SUGAR in drinks is public enemy number one for three of the country's leading health organisations, with good reason, but not all agree that it should be singled out for attention in the fight against obesity.
Cancer Council, Diabetes Australia and the National Heart Foundation of Australia have joined forces for the first time to call for action by governments, schools and non-government organisations targeting sugary drinks, which is one of the key contributors to obesity.
One measure they have called for is a tax on sugar-sweetened beverages to encourage consumers to reduce their intake.
However a spokesperson for the Dietitians Association of Australia believes we need to look at the broader causes of obesity rather than just focusing on sugary drinks.
"We support tighter regulation on the marketing of foods generally that don't have a whole lot of nutrition," DAA spokesperson Margaret Hays said.
"And we're not convinced that making certain foods (sugary drinks) more expensive necessarily means that people will stop buying it.
"Obesity is a complex problem and one thing to consider is that everything comes in a bigger package these days. Portion sizes in general have increased.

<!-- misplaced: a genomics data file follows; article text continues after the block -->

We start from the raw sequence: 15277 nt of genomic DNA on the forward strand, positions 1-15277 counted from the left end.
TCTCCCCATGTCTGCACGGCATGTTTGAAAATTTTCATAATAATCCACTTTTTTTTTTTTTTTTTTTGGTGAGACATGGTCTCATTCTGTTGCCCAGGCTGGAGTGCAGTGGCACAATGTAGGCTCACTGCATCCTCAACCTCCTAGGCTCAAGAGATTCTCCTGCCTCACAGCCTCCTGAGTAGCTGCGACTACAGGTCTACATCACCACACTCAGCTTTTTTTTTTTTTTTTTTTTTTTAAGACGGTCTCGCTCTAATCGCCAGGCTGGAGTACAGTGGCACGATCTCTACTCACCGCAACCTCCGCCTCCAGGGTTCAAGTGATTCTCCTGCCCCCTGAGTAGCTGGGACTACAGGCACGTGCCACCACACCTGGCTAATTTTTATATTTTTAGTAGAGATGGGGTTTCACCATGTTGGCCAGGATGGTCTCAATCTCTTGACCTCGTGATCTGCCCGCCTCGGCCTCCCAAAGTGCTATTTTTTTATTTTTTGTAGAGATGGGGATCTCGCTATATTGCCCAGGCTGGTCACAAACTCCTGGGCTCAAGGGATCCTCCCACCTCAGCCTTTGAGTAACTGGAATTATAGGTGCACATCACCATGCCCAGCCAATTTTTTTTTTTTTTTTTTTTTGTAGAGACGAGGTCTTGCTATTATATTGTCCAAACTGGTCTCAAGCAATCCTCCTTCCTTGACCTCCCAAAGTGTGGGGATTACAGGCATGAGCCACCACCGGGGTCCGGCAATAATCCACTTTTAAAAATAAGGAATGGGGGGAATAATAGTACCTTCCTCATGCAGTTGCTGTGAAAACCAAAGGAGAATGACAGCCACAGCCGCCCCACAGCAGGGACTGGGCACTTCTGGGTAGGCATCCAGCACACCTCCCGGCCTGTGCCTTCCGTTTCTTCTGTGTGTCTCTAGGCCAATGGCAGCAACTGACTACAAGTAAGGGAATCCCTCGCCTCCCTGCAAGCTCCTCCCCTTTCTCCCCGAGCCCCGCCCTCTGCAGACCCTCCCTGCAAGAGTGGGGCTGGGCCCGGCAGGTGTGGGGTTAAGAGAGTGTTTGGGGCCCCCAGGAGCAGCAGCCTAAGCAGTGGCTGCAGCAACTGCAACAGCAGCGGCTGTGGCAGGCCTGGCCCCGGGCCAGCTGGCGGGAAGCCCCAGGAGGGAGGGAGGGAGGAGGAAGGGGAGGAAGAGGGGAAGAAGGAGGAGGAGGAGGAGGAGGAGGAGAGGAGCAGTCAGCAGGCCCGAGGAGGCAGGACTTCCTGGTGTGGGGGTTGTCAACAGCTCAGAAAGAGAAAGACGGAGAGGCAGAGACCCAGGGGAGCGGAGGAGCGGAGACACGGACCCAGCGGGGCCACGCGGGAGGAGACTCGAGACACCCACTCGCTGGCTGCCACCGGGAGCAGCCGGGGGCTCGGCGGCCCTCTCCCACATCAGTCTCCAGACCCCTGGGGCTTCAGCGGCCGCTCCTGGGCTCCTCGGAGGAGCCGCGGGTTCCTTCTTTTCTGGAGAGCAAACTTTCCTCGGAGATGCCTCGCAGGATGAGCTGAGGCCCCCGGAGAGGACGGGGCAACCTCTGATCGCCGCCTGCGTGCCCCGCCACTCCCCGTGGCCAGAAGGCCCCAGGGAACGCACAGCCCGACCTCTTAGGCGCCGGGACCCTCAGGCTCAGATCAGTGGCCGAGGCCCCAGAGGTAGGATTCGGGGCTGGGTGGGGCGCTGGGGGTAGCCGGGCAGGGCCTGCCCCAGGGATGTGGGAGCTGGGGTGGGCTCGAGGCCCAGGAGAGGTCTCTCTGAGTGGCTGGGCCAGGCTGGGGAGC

"So my number one message is eat less and drink less, full stop."
The three health organisations pointed to a 2007 study which found almost half (47%) of children aged two to 16 consuming sugar-sweetened beverages (including energy drinks) daily, with a quarter (25%) consuming sugary soft drinks daily.
Another recent study by Cancer Council and Heart Foundation found that one in five secondary schools in Australia had vending machines - 49% of which contained sports drinks, and 38% soft drinks.
The organisations have launched a TV campaign called Rethink Sugary Drink.
Other recommendations include a call for a social marketing campaign to highlight the health impacts of consuming sugar-sweetened beverages, restrictions by governments to reduce children's exposure to marketing of sugary drinks through schools and sporting events and an investigation to reduce points of sale of such drinks to children.
- A 600ml sugar-sweetened soft drink contains about 16 packs/teaspoons of sugar.
- Based on US estimates, consuming one can of soft drink per day could lead to a 6.75 kg weight gain in one year.
- In the 12 months to October 2012, Australians bought 1.28 billion litres of carbonated/still drinks with sugar, with regular cola drinks being the most popular (447 million litres).
Update your news preferences and get the latest news delivered to your inbox.